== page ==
• Introductory physics.
  • Electronics theory.
  • Electrical theory.

    Comparability with SADC countries:

    Zimbabwe.

    In relation to SADC countries, it has been discovered that countries in the SADC region tend to benchmark their qualifications against the South African Qualifications. The only country found to provide a programme in the subject field is Zimbabwe through SIRDC (Electronics and Communications Institute) which offers technology transfer and training services in specialized areas of electronics, electronics circuit design and electronic instrumentation which does not compare fairly well with the standards offered by the South African qualification in that the content/modules of their programme that is partly relevant to our qualification but not addressed at this level are:
  • Electronic circuit design fundamentals.
  • Electronic instrumentation and control.

    Conclusion in terms of international comparability:

    Comparing our own qualification and related proposed qualifications with other countries, it seems clear that we are operating at an equivalent level with other countries, including those which are leaders in this field, as well as taking into account the particular requirements of developing nations, including our own. Our qualification falls well within the occupational profiles and training standards of the other relevant countries that we have investigated.
    Basic Electronics DC (direct Current); Basic Electronics AC (Alternating Current); Basic Electronics (Semiconductors); Basic Electronics (Power Supplies).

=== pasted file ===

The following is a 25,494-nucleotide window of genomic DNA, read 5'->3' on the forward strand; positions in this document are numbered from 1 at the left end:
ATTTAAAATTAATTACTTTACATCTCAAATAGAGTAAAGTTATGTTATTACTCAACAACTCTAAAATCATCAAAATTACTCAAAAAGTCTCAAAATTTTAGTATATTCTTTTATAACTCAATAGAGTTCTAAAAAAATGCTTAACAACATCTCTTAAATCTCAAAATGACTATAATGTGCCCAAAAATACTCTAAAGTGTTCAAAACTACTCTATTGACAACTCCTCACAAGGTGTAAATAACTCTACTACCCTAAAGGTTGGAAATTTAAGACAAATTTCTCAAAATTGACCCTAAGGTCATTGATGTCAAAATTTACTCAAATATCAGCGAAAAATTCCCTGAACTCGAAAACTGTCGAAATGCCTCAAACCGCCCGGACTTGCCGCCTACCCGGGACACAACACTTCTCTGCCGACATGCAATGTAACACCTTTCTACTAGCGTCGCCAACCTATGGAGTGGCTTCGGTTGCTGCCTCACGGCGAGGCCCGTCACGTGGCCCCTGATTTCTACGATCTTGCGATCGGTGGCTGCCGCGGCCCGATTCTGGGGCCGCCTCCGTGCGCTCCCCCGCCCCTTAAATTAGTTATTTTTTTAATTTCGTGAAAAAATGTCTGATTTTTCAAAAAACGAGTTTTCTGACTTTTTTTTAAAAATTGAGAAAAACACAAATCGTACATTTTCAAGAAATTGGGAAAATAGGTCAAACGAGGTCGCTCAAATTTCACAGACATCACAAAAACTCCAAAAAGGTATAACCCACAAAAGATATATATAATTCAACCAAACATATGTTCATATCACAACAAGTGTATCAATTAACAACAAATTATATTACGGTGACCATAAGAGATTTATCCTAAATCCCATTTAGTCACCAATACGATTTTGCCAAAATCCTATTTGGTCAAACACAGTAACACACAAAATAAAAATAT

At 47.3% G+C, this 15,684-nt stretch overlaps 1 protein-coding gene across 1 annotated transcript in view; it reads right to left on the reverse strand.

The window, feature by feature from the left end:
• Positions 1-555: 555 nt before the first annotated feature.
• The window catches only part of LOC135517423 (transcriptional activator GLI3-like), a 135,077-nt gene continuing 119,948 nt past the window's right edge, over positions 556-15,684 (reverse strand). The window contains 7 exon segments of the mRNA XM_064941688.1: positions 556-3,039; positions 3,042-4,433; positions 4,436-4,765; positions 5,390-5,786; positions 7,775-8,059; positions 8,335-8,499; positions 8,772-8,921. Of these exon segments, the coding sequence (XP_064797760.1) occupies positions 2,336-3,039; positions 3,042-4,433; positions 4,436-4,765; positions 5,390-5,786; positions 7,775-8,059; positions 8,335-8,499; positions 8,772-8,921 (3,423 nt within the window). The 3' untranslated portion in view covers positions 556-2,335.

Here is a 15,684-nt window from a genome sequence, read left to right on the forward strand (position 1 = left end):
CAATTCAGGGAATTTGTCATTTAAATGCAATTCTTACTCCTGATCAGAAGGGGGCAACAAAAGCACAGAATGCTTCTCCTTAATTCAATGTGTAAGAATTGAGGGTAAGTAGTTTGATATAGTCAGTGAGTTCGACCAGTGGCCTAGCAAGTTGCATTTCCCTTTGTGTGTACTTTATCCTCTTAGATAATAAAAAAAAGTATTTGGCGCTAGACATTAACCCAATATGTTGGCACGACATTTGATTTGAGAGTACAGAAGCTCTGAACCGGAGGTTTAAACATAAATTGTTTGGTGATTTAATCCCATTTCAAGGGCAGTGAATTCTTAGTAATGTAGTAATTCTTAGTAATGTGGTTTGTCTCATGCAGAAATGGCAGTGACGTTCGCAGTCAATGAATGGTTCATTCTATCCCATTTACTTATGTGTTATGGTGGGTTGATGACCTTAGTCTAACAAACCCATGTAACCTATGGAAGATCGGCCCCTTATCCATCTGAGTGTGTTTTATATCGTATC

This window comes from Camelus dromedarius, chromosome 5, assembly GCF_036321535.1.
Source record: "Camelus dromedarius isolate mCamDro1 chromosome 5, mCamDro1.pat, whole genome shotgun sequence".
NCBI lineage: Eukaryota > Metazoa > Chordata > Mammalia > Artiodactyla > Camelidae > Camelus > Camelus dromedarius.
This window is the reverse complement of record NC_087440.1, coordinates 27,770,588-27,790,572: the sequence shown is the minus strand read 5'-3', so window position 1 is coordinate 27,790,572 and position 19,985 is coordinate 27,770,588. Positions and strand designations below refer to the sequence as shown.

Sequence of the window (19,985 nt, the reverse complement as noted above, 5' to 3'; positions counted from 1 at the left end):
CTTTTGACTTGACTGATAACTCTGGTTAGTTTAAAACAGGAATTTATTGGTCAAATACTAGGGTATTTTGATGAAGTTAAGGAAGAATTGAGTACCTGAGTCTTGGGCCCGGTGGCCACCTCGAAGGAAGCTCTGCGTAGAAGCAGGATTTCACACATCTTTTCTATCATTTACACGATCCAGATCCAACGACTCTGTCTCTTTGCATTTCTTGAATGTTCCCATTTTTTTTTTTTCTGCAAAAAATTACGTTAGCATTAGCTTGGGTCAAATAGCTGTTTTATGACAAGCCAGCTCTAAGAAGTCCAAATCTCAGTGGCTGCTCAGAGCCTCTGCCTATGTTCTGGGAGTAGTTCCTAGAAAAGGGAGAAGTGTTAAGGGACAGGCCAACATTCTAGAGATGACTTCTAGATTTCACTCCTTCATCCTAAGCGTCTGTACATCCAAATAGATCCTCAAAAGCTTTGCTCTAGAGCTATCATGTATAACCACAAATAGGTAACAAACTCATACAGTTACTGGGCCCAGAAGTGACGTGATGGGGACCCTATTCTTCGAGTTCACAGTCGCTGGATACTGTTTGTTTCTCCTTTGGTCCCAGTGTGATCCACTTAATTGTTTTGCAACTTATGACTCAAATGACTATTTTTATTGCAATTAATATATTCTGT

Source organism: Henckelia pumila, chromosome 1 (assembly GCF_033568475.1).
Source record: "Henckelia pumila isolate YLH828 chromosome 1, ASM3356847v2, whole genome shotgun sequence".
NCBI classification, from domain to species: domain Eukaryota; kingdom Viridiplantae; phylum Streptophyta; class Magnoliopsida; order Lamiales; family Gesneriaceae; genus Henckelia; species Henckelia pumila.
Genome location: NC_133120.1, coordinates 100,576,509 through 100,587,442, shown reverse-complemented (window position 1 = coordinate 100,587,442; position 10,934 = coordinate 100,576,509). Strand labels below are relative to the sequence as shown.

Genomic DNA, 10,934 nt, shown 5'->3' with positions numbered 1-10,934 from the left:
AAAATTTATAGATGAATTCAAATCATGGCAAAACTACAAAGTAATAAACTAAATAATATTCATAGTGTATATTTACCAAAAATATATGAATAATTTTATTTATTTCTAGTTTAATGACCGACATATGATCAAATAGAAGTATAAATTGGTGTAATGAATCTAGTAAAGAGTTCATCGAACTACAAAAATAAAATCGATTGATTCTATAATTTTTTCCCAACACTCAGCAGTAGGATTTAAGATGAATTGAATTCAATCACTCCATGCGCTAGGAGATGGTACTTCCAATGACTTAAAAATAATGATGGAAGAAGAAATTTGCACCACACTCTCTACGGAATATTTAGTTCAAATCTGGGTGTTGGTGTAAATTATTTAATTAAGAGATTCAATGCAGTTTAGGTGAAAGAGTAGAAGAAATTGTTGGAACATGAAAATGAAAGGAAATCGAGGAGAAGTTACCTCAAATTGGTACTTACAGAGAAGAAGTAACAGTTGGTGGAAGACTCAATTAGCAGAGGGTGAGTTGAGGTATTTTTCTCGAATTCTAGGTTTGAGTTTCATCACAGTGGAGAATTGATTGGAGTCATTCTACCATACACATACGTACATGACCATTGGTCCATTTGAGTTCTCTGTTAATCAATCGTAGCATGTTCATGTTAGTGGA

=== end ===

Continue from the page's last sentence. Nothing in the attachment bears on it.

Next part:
• ARTICULATION OPTIONS 
    This qualification articulates horizontally with the following registered qualifications:
  • Certificate: Electronics Servicing Technology, NQF Level 3.
  • Certificate: Telecommunications and Electronics Engineering, NQF Level 3.

    This qualification articulates vertically with the following registered qualifications:
  • Certificate: Basic Electronics, NQF Level 4. 

  • MODERATION OPTIONS 
    Moderation must include both internal and external moderation of assessments. Moderation of assessments will be overseen by the relevant ETQA according to the moderation guidelines and agreed procedures of the relevant ETQA. This qualification can be internally assessed by assessors of the provider and moderated by a moderator registered with the relevant ETQA. Moderation shall comply with SAQA requirements. 

    CRITERIA FOR THE REGISTRATION OF ASSESSORS 
    Assessors for this qualification will hold an NQF Level 4 qualification in Electronics or equivalent qualification in related disciplines, or will be competent in the outcomes of this qualification and have at least two years experience in the field.